Iowa Secretary of State Paul Pate is asking legislators to quickly approve a bill that would require voters to show some form of identification before casting a ballot.
“This bill will make it difficult to cheat the system,” Pate says.
The bill Pate seeks would require Iowans to show a driver’s license, a military ID, their passport or a voter ID card issued by his office to be eligible to vote in their precinct on Election Day.
“Poll after poll has shown us that Iowans support voter ID. In fact, a Gallup Poll in August showed 80 percent of Americans favor voter ID,” pate says. “…Polls also show a lot of folks to do not have confidence in the voting system. Well, I want to assure Iowans their vote is secure, but to do that, we need to upgrade technology to keep up with the times.”
Pate, who is a Republican, is asking legislators to set aside $1 million to ensure each Iowa county has an electronic poll book, to scan ID cards to check if the person is an eligible Iowa voters. Today, 27 Iowa counties lack electronic records for poll workers and the electronic poll books in other counties would have to be upgraded. Pate says his office needs more money, because state spending on elections has not increased for eight years.
“That doesn’t paint the right picture or put us in a position to do the best job we can,” Pate says.
Pate is also calling for voters who cast absentee ballots to put their driver’s license number on the ballot, so election staff can search voter registration rolls and confirm the voters’ signature is legitimate. Pate’s staff just cross referenced DOT records and found seven percent of the Iowans who are currently registered to vote do not have an Iowa drivers license and would have to get an ID card from his office or use their passport or military ID to vote.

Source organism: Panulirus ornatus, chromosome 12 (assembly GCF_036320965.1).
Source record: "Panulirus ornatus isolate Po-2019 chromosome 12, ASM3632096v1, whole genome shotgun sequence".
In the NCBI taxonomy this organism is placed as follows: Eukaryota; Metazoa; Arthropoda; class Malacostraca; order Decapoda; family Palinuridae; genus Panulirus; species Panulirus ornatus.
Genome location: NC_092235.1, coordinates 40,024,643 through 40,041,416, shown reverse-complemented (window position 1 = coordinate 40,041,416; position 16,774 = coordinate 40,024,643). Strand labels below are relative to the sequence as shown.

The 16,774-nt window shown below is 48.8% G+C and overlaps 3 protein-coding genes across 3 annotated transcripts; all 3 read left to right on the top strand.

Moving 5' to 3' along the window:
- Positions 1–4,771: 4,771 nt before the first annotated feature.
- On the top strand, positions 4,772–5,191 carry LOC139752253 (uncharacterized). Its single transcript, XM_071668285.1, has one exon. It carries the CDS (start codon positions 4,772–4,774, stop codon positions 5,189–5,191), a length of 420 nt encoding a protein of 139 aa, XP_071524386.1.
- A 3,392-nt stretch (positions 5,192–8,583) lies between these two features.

Critics like Senate Democratic Leader Rob Hogg say there’s little evidence of widespread voter fraud and Pate’s proposal is a solution to a non-existent problem.
“We need to invite Iowans in to a new era of citizenship and participation and positive service and part of that is voting and not creating artificial barriers,” Hogg said during the Associated Press Legislative Seminar on Wednesday.
Pate today blamed the media for airing stories about things like alleged voter fraud and alleged Russian hacking to raise concerns about the legitimacy of the 2016 election.
“What we’re doing here is continuing the role we’re supposed to do and that is protecting the integrity and increasing participation — and technology is the way to do that,” Pate said during a news conference at the statehouse that was organized by his staff. “(Electronic) poll books are user friendly. They allow our poll workers to do what they need to do without disenfranchising the voter. It puts the burden on us to do our job. It also helps reassure Iowa voters their vote counts.”
AUDIO of Pate’s news conference, 28:00